Robert Steinadler, 5 months ago

Bluesky reveals decentralized social media protocol

Social media needs to reinvent itself. Different groups of people solely exist in their bubble, a few influential voices can activate the masses even if their opinions are inherently wrong. Government intervention censors political groups and free speech in certain countries. These are just a few examples of the problems created by the fact that each person can connect to others and reach out into their hearts and minds.

What is Bluesky and how does this initiative aim to revolutionize social media as a whole?

A decentralized protocol for social media

Bluesky is an initiative that was originally founded by Twitter’s ex-CEO Jack Dorsey and later continued to operate as an independent non-profit. It was announced in 2019, but only started recently to deliver actual results to show for.

In May this year, Bluesky presented ADX which was a protocol in a very early and experimental stage, hence the “X” for experiment in the acronym.

It was yesterday when the team revealed the “AT protocol” which is a more mature version of ADX and is going to become the core technology behind Bluesky. The protocol provides portable accounts, a choice of content algorithms, as well as interoperability at high-performance speed. Some observers and analysts expected Bluesky to launch its own blockchain or cryptocurrency, but it seems that these expectations are only based on speculations. AT protocol is decentralized, but that doesn’t implicate or require either a blockchain or a cryptocurrency.

Bluesky App is going to become a crowded place

Along with the announcement of the protocol, Bluesky also announced its own application and published a waiting list for beta access that became crowded at a moment’s notice.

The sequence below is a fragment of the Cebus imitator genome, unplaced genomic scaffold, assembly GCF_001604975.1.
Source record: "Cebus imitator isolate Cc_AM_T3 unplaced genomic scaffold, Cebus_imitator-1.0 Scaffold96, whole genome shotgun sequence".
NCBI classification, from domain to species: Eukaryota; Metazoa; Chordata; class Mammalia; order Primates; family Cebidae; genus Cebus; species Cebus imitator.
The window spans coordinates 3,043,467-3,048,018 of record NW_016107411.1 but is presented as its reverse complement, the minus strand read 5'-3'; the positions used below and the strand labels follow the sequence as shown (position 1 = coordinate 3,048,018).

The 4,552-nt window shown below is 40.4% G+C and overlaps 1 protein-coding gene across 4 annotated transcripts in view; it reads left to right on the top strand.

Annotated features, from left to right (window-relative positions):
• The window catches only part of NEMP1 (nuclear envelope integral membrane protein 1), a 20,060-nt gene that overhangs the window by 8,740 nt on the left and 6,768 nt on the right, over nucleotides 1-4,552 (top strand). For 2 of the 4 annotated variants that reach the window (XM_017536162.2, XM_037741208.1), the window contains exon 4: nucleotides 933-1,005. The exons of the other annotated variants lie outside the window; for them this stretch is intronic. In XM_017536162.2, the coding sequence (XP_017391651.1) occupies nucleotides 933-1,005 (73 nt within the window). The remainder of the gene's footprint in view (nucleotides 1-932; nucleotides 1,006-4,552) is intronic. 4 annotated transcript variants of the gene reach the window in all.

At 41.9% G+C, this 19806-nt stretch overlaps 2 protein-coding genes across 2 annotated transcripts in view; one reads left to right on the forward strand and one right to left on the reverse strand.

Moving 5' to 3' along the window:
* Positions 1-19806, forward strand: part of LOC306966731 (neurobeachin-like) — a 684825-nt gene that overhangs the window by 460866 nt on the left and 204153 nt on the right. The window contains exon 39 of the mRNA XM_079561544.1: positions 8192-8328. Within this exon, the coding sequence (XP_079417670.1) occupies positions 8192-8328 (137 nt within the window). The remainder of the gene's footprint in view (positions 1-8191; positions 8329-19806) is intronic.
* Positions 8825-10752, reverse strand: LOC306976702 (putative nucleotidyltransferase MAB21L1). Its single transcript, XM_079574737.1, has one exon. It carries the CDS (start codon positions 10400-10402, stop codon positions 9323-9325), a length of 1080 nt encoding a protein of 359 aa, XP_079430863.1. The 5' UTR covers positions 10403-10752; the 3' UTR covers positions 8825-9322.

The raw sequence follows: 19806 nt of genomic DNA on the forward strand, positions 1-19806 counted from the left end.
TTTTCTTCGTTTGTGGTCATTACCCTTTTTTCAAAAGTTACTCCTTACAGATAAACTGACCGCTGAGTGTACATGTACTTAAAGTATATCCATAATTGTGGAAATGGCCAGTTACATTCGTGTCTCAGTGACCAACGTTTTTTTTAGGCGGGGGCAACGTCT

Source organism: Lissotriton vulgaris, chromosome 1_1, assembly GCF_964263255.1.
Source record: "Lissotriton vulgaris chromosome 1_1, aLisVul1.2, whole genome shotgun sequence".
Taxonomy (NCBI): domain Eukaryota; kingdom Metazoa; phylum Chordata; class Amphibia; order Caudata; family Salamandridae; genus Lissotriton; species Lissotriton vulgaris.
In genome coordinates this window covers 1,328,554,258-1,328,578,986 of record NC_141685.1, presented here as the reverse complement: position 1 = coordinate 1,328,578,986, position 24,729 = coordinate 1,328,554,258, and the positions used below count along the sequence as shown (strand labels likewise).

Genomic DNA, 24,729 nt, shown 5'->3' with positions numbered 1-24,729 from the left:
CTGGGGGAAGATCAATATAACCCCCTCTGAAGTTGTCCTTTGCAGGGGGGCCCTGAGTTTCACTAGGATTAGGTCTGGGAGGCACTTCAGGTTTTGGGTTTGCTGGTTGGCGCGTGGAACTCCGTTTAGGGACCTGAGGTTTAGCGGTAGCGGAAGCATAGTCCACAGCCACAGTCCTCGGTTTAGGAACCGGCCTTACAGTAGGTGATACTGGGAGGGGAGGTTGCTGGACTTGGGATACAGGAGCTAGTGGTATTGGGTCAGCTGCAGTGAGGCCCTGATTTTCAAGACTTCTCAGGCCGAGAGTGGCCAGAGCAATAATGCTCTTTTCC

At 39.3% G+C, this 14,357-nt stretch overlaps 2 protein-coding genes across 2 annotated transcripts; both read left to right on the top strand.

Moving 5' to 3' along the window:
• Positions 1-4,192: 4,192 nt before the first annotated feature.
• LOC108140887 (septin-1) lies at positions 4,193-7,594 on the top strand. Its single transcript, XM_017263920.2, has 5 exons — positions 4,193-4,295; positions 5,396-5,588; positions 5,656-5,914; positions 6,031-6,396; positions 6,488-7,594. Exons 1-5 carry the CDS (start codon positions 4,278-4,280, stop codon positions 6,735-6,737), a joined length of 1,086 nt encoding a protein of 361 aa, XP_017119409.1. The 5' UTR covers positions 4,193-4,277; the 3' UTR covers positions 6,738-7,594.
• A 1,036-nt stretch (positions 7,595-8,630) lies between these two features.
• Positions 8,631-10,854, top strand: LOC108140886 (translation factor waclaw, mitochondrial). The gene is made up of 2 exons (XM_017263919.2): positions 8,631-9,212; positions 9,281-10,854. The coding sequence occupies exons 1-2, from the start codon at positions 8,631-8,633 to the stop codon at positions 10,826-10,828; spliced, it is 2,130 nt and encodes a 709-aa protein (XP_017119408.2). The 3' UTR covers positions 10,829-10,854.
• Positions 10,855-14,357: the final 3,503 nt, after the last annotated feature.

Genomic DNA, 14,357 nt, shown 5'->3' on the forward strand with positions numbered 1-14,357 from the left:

There are not many details available about the platform, and the team promised to provide more information as its development continues. Generally speaking, Bluesky’s app will be the first social network that will make use of the protocol. Other networks could also opt for the open-source standard that would also allow users to decide how much of their data is shared.

While this seems to be the most promising approach, many companies in that field profit from the data they can gather. In some cases, they even decide to against the law. Facebook is just one example of a platform that has repeatedly profited illegally from user data and had to pay hefty fines. In France, the CNIL demanded 60 Million Euros from Facebook and another 150 million Euros from Google in January 2022. That being said, the idea behind the AT protocol goes against the business model of some companies and this leaves it open if they are ever going to adopt the open standard. Once again, users are left with a choice that could change the world. If they decide to avoid players with abusive policies sooner or later, they will be forced to change.

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